Here at ConeXión Mosaico we employ a multi-faceted strategy to deal with the challenge of urban poverty, with our primary focus being the development of local leaders whom we coach to come up with solutions their own problems. Very seldom do we get involved in disaster relief efforts. However, dozens of families we work with are currently in a state of emergency and ConeXión Mosaico is stepping up to provide emergency aid.
Last Friday night the slum community of San José Palmas in the Los Reyes La Paz municipality, where several of our projects currently operate, was hit with severe rains and a heavy hailstorm.
San José Palmas is an extremely impoverished community, where many cinderblock homes have dirt floors and roofs made of corrugated tarpaper. The weight of the hail, which in some areas piled up as high as deep as 6 to 8 inches – which is unheard of in this part of Mexico City – coupled with the torrential rains, caused varying degrees of damage to 65 of these insubstantial structures.
Unfortunately, the following story told to our staff is not an isolated incident:
“My name is Guadalupe. My husband, myself and our 5 children live in a 10’ x 13’ one-room home in San José Palmas. Last Friday night during the rains our roof and one of the walls of our little hut, which is made of corrugated tarpaper, caved in. The only thing I could do was to huddle in a corner with my children and try and keep the water off of them as best I could. We still got soaking wet and our two mattresses, our furniture, all of our clothing and everything we own was ruined, and now we have nowhere to live.”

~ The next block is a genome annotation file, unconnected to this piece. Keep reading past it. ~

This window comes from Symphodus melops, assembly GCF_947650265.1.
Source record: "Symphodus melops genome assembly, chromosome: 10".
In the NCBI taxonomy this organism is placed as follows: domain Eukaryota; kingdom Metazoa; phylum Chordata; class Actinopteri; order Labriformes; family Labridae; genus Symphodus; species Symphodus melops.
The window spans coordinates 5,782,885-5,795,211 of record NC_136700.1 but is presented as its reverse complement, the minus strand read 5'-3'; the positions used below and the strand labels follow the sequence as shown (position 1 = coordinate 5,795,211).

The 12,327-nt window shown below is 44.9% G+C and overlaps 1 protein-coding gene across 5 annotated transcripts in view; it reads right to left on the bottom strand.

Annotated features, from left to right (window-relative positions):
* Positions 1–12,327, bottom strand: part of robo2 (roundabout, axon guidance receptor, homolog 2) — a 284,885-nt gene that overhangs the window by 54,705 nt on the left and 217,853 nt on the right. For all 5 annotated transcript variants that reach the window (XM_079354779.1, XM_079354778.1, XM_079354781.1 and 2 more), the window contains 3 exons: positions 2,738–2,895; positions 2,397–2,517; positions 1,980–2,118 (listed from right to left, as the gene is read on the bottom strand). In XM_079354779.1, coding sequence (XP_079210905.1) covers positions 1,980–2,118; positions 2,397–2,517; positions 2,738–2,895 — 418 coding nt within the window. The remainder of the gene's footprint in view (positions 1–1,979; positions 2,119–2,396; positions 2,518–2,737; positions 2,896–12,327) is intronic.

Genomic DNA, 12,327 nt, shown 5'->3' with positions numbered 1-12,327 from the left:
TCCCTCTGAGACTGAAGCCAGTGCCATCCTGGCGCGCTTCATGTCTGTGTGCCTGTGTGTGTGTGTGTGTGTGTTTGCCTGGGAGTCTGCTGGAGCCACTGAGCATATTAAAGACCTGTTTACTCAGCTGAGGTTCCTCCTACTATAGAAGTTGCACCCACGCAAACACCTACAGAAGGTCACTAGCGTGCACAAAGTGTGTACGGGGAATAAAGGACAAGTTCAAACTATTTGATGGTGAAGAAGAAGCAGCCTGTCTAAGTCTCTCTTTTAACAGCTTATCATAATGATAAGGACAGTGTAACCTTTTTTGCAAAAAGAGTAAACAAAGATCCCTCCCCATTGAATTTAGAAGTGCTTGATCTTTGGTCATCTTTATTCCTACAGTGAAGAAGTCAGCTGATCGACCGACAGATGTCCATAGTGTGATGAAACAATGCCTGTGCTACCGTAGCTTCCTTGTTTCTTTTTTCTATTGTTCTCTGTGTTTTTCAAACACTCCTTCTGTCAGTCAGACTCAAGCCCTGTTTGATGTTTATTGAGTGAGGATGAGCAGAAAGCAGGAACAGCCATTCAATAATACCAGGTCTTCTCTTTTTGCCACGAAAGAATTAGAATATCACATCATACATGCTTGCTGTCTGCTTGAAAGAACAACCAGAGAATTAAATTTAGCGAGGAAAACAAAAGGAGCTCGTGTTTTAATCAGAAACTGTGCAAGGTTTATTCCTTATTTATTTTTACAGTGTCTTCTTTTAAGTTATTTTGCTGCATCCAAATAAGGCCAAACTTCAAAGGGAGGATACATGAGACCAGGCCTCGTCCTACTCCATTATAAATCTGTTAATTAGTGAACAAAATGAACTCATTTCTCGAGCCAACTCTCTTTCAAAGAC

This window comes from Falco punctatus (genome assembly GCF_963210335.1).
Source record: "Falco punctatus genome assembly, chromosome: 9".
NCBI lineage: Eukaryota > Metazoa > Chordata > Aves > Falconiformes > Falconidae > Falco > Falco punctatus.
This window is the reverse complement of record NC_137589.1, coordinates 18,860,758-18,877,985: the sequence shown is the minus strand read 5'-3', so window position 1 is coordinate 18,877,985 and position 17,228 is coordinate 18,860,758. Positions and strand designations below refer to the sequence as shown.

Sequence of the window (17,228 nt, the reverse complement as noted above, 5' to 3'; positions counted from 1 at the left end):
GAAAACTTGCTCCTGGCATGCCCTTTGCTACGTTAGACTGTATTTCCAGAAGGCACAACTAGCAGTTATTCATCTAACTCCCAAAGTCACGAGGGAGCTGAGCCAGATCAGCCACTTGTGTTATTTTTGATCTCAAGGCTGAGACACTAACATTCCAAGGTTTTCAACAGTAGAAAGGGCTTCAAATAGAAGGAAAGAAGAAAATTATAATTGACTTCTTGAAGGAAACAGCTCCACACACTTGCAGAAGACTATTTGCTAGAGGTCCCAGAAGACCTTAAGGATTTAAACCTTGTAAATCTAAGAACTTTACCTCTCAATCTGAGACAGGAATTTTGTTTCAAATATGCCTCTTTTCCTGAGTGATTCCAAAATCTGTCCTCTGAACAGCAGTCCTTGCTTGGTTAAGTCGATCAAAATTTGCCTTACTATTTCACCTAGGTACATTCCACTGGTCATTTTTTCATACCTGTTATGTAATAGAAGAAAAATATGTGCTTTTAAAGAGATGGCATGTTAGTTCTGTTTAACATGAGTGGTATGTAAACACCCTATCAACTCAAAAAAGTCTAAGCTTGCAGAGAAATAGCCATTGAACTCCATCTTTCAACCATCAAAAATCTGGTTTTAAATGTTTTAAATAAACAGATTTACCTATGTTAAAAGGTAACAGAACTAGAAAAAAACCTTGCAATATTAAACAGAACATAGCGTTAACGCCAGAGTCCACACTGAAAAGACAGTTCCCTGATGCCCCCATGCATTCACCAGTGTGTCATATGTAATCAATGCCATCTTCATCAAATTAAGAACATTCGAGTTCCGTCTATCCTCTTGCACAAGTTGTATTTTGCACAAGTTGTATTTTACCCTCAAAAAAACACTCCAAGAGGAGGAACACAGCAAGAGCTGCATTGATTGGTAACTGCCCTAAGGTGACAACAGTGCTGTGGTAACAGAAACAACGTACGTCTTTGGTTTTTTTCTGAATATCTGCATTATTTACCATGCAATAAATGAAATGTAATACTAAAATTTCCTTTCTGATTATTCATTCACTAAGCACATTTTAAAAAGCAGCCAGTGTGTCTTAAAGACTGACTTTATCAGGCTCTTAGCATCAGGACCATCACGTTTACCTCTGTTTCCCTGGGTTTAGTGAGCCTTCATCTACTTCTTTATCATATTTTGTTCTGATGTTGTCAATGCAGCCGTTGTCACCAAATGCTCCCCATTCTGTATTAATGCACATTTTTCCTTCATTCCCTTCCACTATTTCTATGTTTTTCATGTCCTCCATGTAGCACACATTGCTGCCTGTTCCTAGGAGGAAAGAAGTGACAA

Through our contacts in the municipal public assistance program, we were able to distribute 200 donated blankets and twenty food baskets on Saturday to the families hardest hit by the disaster. Many of the 65 affected families lost a large part of their material possessions, including mattresses, bedding, clothing and furniture. Tragically, in many cases, those losses included the inventory for the small businesses that were the source of the families’ livelihood.
So far, we have mobilized approximately $2,200 USD worth of in-kind donations for the affected families. We were also able to provide information to the community about how to take precautions to avoid the spread of diseases. The citizen committees we developed over the course of the last year organized work parties to help with the clean-up of the most severely damaged homes, and those families whose homes became completely uninhabitable are being temporarily housed by those neighbors who were not as badly affected.
We are still hoping to mobilize existing relief resources to provide further support, and our goal is to obtain 200 donated sleeping mats. However, 12 families are currently homeless and 25 more would likely lose their homes as well if there were to be another heavy rain. An additional 28 lost a lot of their belongings. It is imperative that these families begin rebuilding and repairing their homes as quickly as possible, and ConeXión Mosaico has already started to help the families most affected. However, in keeping with our organizational philosophy, our plan is to assist the community in such a way that we provide them with a “hand up,” rather than a “hand out.”